Net Zero Basin

Net Zero Basin

Orcadian is fully committed to supporting the OGA in its work to enable the achievement of the UK government’s commitment to reach net zero emissions by 2050.

The OGA has set a goal to drive the industry to net zero carbon dioxide emissions across the UKCS as quickly as possible. Nevertheless, Government forecasts show that oil and gas will remain an important part of our energy mix for the foreseeable future, including in a net zero emissions scenario. It is important to remember that no-one is aiming for absolute zero. Our role in this transition process, of which we are but a small part, is to maximise value from the licences granted to us by the Government (the MER central obligation) and to do that as cleanly and efficiently as possible to meet the continuing demand for oil and gas.

Polymer flooding dramatically reduces carbon dioxide emissions for a viscous oil development. Analysis of  Environmental Statements shows that emissions for a viscous oil waterflood can be over 30 kgCO2/bbl, which is consistent with our own analysis of a waterflood scheme for Pilot. On the same basis, polymer flooding results in emissions of just 14 kgCO2/bbl and we have identified opportunities to reduce these emissions to about 6 kgCO2/bbl by applying innovative process engineering techniques and utilising highly efficient power generators. These emissions could be halved again, to less than 3 kgCO2/bbl if we can utilise power from a local wind farm or tie-in to a future grid connection with much improved emissions.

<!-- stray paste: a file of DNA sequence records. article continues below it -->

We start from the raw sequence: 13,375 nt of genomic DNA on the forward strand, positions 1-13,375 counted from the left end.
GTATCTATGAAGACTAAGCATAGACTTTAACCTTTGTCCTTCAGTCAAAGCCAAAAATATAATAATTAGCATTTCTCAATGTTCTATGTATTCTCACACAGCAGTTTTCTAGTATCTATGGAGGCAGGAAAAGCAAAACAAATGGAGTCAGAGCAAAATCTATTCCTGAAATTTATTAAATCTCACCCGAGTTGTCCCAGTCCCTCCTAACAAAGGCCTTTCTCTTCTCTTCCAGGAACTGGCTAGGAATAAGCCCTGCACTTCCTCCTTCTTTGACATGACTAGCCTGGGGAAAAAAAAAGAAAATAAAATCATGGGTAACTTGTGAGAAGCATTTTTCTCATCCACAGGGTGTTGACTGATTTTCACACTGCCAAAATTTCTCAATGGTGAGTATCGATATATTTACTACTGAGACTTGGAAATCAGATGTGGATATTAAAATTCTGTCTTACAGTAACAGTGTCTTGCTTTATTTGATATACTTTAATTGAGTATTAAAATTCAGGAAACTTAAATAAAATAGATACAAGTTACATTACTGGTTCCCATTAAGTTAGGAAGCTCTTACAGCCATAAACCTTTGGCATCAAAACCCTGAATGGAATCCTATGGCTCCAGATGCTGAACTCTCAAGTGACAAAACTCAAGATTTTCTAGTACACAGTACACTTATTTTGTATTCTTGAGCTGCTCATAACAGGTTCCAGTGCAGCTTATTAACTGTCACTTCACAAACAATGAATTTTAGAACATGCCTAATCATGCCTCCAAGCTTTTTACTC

Our priority is to reduce actual emissions associated with the development of our reserves and resources. We think it important to look for solutions that bring an economic benefit as well as reducing the tally of emissions be they scope 1, scope 2 or scope 3.

Evolution of potential carbon dioxide emissions from a Pilot development

To set the emissions performance of the Pilot development in context we compared the combined Scope 1, Scope 2 and Scope 3 (up to the refinery gate) emissions for Pilot with a data set which was prepared by a team, largely based at Stanford University (Masnadi et al, Science, 2018). The dataset comprises nearly nine thousand producing oilfields which the authors believed represented 98% of global oil production in 2015. On a comparable basis the Pilot development would emit 1.36g CO2eq/MJ. Based upon this analysis, we believe Pilot would lie within the lowest 5% of the world’s oil supply when ranked by emissions.